Several Large US Markets Experience A Double-Dip In Home Prices

Atlanta, New Orleans and Ohio were among the areas which experienced the highest decline in home prices, as US median home prices dropped significantly for the three month …

Atlanta, New Orleans and Ohio were among the areas which experienced the highest decline in home prices, as US median home prices dropped significantly for the three month period ended October 2010. While prices in October 2010 overall were above October 2009 levels, a home price double-dip is evident in six of the largest local markets in the US. See the following article from HousingWire for more on this.

National home prices fell 5% for the three months ending in October, while double-dip disparity still rages on a micro-market level, according to the Clear Capital Home Price Index.

The data joins a chorus of bad news, both on Altos Research’s falling home prices and an unexpected rise in mortgage defaults for first time this year according to an Amherst Securities report.

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Home prices dropped only 0.2% in the three months prior to September, but a major two-month decline through October had not been seen since early 2009. While prices in October remain 7.7% above 2009, they have dropped 6.8% from the year’s peak in mid-August. Clear Capital said six of the largest local markets are officially in a double-dip.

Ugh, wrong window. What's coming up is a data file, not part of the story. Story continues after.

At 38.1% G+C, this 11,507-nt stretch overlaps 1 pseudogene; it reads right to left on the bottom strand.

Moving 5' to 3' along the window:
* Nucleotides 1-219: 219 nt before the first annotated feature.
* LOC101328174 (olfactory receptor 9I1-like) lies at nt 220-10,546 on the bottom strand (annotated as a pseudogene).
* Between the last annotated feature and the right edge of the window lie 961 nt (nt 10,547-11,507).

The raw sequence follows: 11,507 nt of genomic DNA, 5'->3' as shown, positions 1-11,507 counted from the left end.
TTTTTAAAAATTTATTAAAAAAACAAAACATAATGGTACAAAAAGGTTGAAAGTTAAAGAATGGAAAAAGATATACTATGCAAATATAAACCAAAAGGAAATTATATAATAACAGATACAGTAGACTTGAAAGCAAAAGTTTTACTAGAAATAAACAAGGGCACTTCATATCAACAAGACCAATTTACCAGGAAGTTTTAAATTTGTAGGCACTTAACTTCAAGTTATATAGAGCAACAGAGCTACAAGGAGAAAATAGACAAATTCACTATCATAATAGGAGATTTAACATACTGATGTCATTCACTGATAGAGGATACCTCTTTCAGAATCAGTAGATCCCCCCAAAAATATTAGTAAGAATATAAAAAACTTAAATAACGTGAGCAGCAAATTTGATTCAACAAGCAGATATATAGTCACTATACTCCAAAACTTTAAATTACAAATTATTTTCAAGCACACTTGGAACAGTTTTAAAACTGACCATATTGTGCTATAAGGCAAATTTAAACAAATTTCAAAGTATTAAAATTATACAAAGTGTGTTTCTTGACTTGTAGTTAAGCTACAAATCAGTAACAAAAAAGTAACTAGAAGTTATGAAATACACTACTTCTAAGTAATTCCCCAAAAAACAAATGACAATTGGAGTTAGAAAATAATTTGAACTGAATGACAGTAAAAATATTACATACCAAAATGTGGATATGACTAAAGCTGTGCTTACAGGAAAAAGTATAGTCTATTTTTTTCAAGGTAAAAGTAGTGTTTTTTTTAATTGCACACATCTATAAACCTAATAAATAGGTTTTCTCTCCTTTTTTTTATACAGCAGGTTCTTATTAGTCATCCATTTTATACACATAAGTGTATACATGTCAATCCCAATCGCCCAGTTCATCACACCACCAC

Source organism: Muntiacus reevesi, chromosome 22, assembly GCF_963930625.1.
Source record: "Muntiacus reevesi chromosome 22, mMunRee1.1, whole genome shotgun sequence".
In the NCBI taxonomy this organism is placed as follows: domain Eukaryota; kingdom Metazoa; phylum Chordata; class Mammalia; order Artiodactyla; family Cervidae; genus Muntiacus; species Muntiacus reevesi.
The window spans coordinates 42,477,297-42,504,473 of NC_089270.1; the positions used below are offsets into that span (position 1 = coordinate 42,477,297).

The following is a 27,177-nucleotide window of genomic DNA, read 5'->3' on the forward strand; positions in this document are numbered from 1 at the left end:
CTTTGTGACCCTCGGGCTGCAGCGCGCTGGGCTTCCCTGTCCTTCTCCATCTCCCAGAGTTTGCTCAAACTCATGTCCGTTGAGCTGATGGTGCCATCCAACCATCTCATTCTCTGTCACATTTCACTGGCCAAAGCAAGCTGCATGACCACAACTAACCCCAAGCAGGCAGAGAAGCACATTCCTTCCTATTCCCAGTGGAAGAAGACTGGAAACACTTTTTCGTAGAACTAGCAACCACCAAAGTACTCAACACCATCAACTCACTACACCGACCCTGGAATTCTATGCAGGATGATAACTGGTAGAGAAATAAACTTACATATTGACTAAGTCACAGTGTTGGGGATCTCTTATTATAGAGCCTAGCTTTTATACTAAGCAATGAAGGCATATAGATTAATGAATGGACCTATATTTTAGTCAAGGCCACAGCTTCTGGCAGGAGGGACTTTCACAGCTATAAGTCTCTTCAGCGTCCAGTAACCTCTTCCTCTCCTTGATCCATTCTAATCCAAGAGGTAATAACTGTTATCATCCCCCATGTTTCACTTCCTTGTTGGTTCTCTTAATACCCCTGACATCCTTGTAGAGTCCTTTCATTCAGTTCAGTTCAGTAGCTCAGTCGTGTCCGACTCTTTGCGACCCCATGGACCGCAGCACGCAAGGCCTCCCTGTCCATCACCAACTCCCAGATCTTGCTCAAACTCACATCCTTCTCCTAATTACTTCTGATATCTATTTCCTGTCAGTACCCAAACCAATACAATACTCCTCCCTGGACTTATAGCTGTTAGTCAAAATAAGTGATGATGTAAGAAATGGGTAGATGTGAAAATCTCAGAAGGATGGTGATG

Even so, Alex Villacorta, Clear Capital’s senior statistician said, prices are very dynamic at the local level.

“For example, all six major metropolitan areas in California are out-performing both national and West region numbers in terms of yearly gains,” Villacorta said. “Conversely, four of the top markets in Florida are either in or very near double-dip territory, even though national prices remain nearly eight percent above 2009 lows.”

Prices dropped 3.1% in the West through October, 4.7% in the South, and 2.2% in the Northeast. In the Midwest, though, prices dropped 8.7%.

Atlanta, New Orleans and two Ohio markets — Columbus and Dayton — experienced quarterly price declines more than double the national rate.

This article has been republished from HousingWire. You can also view this article at
HousingWire, a mortgage and real estate news site.

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